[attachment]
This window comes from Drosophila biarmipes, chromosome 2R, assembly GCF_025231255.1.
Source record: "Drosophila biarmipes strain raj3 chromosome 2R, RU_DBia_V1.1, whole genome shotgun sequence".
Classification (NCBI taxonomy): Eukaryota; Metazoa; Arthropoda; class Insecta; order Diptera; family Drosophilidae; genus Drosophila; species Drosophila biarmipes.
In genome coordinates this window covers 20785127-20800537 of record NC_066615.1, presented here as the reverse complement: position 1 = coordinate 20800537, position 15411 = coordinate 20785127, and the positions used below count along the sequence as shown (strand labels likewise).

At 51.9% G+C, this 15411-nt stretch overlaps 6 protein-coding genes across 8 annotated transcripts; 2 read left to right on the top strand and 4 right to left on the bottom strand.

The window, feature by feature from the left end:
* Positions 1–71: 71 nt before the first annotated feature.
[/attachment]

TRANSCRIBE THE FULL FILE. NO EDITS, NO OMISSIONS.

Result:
This window comes from Drosophila biarmipes, chromosome 2R, assembly GCF_025231255.1.
Source record: "Drosophila biarmipes strain raj3 chromosome 2R, RU_DBia_V1.1, whole genome shotgun sequence".
Classification (NCBI taxonomy): Eukaryota; Metazoa; Arthropoda; class Insecta; order Diptera; family Drosophilidae; genus Drosophila; species Drosophila biarmipes.
In genome coordinates this window covers 20785127-20800537 of record NC_066615.1, presented here as the reverse complement: position 1 = coordinate 20800537, position 15411 = coordinate 20785127, and the positions used below count along the sequence as shown (strand labels likewise).

At 51.9% G+C, this 15411-nt stretch overlaps 6 protein-coding genes across 8 annotated transcripts; 2 read left to right on the top strand and 4 right to left on the bottom strand.

The window, feature by feature from the left end:
* Positions 1–71: 71 nt before the first annotated feature.